If Cooper Green Mercy Hospital were a patient in its own emergency room, the doctors there would likely forward the ambulance to UAB, where the most severe patients eventually go. The indigent care hospital is bleeding to death, and the wound is self-inflicted.
On Monday, hospital administrators and Deputy County Manager Walter Jackson explained to the Jefferson County Commission just how dire the hospital’s financial situation has become. Six months into the fiscal year, Cooper Green will soon be more than $4.2 million behind on past-due invoices. Some of those invoices are more than 90 days old. A few of them date from the last fiscal year, which ended last October. If vendors aren’t paid soon, they will discontinue services to the hospital and possibly the rest of the county, too.
All of this was avoidable or, at the very least, predictable. Nonetheless, the commissioners on Monday did their best to look surprised, whether their shock was feigned or not.
Cooper Green is supposed to live out of the indigent care fund, a legislative earmark which gives the hospital more than $40 million per year. In addition to that money, the hospital receives federal reimbursements and some payments from patients. Despite those funds, the hospital has ended the last several fiscal years with deficits of between $7 million and $9 million. To close that gap, the county has supplemented the hospital with the general fund, its main bank account.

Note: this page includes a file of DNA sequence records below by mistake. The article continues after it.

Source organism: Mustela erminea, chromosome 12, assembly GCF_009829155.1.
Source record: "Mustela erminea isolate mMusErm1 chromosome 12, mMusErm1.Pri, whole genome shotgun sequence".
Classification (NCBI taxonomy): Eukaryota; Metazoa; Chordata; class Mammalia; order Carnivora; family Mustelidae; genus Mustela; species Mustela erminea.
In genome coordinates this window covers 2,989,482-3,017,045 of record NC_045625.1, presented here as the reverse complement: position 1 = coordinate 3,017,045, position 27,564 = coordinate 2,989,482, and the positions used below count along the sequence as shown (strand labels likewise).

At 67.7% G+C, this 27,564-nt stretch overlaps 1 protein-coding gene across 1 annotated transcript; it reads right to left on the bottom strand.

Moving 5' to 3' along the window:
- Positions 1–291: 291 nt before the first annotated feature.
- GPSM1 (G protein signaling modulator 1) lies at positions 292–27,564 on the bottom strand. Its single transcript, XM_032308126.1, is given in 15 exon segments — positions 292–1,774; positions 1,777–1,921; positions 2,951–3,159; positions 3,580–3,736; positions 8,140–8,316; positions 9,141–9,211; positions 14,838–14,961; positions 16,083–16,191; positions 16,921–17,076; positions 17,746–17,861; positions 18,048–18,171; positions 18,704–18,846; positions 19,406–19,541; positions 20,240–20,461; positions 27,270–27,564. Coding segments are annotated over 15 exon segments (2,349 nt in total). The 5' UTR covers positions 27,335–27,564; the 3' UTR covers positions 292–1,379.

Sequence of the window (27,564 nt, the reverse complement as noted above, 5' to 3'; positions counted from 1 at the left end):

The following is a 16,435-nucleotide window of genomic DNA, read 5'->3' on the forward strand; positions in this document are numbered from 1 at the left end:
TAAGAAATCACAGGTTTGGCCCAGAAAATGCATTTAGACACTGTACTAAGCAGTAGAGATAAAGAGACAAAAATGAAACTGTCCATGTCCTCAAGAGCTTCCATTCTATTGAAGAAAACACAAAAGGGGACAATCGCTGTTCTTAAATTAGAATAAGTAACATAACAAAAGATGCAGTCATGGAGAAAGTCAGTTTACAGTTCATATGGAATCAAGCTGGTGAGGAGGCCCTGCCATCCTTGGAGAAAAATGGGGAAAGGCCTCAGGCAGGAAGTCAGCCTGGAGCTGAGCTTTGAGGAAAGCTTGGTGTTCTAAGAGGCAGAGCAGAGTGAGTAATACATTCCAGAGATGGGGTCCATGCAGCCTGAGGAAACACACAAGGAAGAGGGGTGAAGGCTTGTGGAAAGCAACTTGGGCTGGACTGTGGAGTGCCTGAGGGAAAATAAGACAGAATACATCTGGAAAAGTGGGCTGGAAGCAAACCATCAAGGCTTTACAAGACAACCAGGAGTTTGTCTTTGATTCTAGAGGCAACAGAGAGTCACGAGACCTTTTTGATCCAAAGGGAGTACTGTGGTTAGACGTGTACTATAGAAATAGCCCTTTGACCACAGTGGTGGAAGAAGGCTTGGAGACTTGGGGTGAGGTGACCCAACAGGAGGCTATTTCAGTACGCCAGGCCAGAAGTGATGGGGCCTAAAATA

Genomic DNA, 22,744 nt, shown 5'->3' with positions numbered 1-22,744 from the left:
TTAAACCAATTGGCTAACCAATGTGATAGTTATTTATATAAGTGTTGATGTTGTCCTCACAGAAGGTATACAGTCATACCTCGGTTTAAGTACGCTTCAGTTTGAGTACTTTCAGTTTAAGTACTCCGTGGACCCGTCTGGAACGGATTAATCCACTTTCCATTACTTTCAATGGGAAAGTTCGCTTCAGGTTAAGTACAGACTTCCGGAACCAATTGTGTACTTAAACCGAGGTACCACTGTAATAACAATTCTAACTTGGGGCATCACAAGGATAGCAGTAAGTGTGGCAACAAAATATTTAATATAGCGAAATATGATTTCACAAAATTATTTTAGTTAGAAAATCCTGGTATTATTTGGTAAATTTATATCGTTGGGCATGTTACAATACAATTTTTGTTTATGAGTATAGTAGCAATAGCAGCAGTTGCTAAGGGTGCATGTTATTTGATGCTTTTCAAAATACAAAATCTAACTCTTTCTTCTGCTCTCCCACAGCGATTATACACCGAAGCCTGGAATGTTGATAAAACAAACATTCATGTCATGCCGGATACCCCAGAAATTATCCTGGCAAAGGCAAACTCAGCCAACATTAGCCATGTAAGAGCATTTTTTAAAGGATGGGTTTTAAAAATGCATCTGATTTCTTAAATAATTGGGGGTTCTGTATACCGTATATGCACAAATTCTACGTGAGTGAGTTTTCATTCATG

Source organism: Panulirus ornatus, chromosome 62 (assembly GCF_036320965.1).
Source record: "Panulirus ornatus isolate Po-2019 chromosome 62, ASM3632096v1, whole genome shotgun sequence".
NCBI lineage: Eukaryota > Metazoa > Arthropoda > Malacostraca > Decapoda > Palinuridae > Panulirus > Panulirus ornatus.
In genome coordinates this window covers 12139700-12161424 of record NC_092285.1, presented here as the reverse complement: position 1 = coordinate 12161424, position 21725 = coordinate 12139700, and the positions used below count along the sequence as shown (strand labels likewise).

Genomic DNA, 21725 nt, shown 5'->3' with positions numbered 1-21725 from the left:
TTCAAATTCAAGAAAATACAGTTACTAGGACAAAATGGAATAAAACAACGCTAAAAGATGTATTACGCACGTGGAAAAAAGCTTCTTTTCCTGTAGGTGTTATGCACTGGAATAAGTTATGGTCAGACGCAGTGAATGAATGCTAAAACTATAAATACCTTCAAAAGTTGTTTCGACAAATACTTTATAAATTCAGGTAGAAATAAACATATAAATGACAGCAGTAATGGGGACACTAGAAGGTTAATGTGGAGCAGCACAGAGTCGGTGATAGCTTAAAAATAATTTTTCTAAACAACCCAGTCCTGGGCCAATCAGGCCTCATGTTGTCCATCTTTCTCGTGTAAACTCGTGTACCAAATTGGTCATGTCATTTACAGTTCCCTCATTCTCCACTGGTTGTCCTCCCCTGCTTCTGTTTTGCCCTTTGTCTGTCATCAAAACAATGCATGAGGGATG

But last year, that changed. After the Alabama Legislature refused to reestablish an occupational tax for the county, the commission told the hospital in June that the last infusion of funds would be just that — the last. The commission made it clear to hospital administrators that it could no longer afford to be a financial crutch. The hospital would have to tighten its belt. Dr. Sandral Hullett, Cooper Green’s CEO, appeared her normal sullen self but said the county hospital would make due.
But it didn’t. In fact, it doesn’t appear the hospital ever slowed down. If Cooper Green were to continue spending for the rest of the year the way it has burned through money during the last six months, it would end the year somewhere between $10 million and $14 million in the red.
To make matters worse, the hospital dealt with its funding shortfall, not by cutting costs, but by sitting on invoices. It’s unclear when hospital administrators began doing this, just as it’s unclear now how much the hospital owes. It’s at least $4.2 million and maybe more.
The trouble with these sorts of problems is that they never reveal themselves all at once, but rather in bits and pieces.
In this column before, I’ve told the story about the flat tire my older stepbrother had when we were in high school. One afternoon, he walks up to my parents’ house in the country in the middle of the pouring rain. He was soaked and had mud all over his clothes. When my stepmother asked him what had happened, he told her he’d had a flat tire. My stepmother says changing a flat is easy enough, so they get in the truck and head for where the car is.
That’s when my brother says the car is kind of in a ditch. That’s no problem, my stepmother says. My dad had a winch on his truck that could pull it out if it was stuck.